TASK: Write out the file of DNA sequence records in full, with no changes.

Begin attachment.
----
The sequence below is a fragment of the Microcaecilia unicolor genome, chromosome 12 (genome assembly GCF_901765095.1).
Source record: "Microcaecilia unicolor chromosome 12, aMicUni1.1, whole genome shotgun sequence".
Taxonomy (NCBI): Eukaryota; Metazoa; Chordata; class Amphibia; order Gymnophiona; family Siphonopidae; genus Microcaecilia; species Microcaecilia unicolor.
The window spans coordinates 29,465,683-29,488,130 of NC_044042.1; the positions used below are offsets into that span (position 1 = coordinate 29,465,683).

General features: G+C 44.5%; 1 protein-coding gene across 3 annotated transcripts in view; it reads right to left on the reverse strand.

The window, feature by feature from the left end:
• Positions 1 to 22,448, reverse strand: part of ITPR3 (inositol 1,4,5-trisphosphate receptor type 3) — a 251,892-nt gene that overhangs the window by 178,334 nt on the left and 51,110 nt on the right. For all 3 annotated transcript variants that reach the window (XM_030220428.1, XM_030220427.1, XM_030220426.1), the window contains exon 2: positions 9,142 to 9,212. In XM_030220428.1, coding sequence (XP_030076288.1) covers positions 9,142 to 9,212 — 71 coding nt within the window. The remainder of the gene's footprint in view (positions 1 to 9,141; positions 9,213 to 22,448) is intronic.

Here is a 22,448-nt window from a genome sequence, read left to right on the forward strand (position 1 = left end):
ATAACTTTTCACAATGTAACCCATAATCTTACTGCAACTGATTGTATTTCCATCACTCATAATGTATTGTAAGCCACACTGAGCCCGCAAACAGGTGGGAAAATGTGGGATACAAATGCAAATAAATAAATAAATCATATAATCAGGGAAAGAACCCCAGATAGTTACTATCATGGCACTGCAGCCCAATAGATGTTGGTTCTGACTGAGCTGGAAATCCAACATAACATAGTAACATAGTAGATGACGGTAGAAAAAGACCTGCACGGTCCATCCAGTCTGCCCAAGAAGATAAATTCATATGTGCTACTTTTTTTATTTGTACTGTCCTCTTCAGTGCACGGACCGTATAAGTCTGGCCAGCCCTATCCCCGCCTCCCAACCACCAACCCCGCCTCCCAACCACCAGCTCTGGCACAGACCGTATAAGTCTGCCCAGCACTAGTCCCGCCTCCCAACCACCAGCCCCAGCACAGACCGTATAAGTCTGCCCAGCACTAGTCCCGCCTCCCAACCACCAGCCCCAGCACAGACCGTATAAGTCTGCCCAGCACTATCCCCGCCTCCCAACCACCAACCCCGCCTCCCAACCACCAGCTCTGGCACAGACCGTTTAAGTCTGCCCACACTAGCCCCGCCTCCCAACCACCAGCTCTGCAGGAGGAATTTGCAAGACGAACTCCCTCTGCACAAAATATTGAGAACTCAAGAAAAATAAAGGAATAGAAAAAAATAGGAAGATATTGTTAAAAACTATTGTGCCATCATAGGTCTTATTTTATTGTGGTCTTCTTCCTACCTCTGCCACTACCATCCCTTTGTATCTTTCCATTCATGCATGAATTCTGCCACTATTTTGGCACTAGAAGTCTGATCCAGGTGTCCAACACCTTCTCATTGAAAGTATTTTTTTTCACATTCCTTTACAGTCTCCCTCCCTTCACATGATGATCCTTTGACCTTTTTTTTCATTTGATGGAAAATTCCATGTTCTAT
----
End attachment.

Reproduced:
The sequence below is a fragment of the Microcaecilia unicolor genome, chromosome 12 (genome assembly GCF_901765095.1).
Source record: "Microcaecilia unicolor chromosome 12, aMicUni1.1, whole genome shotgun sequence".
Taxonomy (NCBI): Eukaryota; Metazoa; Chordata; class Amphibia; order Gymnophiona; family Siphonopidae; genus Microcaecilia; species Microcaecilia unicolor.
The window spans coordinates 29,465,683-29,488,130 of NC_044042.1; the positions used below are offsets into that span (position 1 = coordinate 29,465,683).

General features: G+C 44.5%; 1 protein-coding gene across 3 annotated transcripts in view; it reads right to left on the reverse strand.

The window, feature by feature from the left end:
• Positions 1 to 22,448, reverse strand: part of ITPR3 (inositol 1,4,5-trisphosphate receptor type 3) — a 251,892-nt gene that overhangs the window by 178,334 nt on the left and 51,110 nt on the right. For all 3 annotated transcript variants that reach the window (XM_030220428.1, XM_030220427.1, XM_030220426.1), the window contains exon 2: positions 9,142 to 9,212. In XM_030220428.1, coding sequence (XP_030076288.1) covers positions 9,142 to 9,212 — 71 coding nt within the window. The remainder of the gene's footprint in view (positions 1 to 9,141; positions 9,213 to 22,448) is intronic.

Here is a 22,448-nt window from a genome sequence, read left to right on the forward strand (position 1 = left end):
ATAACTTTTCACAATGTAACCCATAATCTTACTGCAACTGATTGTATTTCCATCACTCATAATGTATTGTAAGCCACACTGAGCCCGCAAACAGGTGGGAAAATGTGGGATACAAATGCAAATAAATAAATAAATCATATAATCAGGGAAAGAACCCCAGATAGTTACTATCATGGCACTGCAGCCCAATAGATGTTGGTTCTGACTGAGCTGGAAATCCAACATAACATAGTAACATAGTAGATGACGGTAGAAAAAGACCTGCACGGTCCATCCAGTCTGCCCAAGAAGATAAATTCATATGTGCTACTTTTTTTATTTGTACTGTCCTCTTCAGTGCACGGACCGTATAAGTCTGGCCAGCCCTATCCCCGCCTCCCAACCACCAACCCCGCCTCCCAACCACCAGCTCTGGCACAGACCGTATAAGTCTGCCCAGCACTAGTCCCGCCTCCCAACCACCAGCCCCAGCACAGACCGTATAAGTCTGCCCAGCACTAGTCCCGCCTCCCAACCACCAGCCCCAGCACAGACCGTATAAGTCTGCCCAGCACTATCCCCGCCTCCCAACCACCAACCCCGCCTCCCAACCACCAGCTCTGGCACAGACCGTTTAAGTCTGCCCACACTAGCCCCGCCTCCCAACCACCAGCTCTGCAGGAGGAATTTGCAAGACGAACTCCCTCTGCACAAAATATTGAGAACTCAAGAAAAATAAAGGAATAGAAAAAAATAGGAAGATATTGTTAAAAACTATTGTGCCATCATAGGTCTTATTTTATTGTGGTCTTCTTCCTACCTCTGCCACTACCATCCCTTTGTATCTTTCCATTCATGCATGAATTCTGCCACTATTTTGGCACTAGAAGTCTGATCCAGGTGTCCAACACCTTCTCATTGAAAGTATTTTTTTTCACATTCCTTTACAGTCTCCCTCCCTTCACATGATGATCCTTTGACCTTTTTTTTCATTTGATGGAAAATTCCATGTTCTAT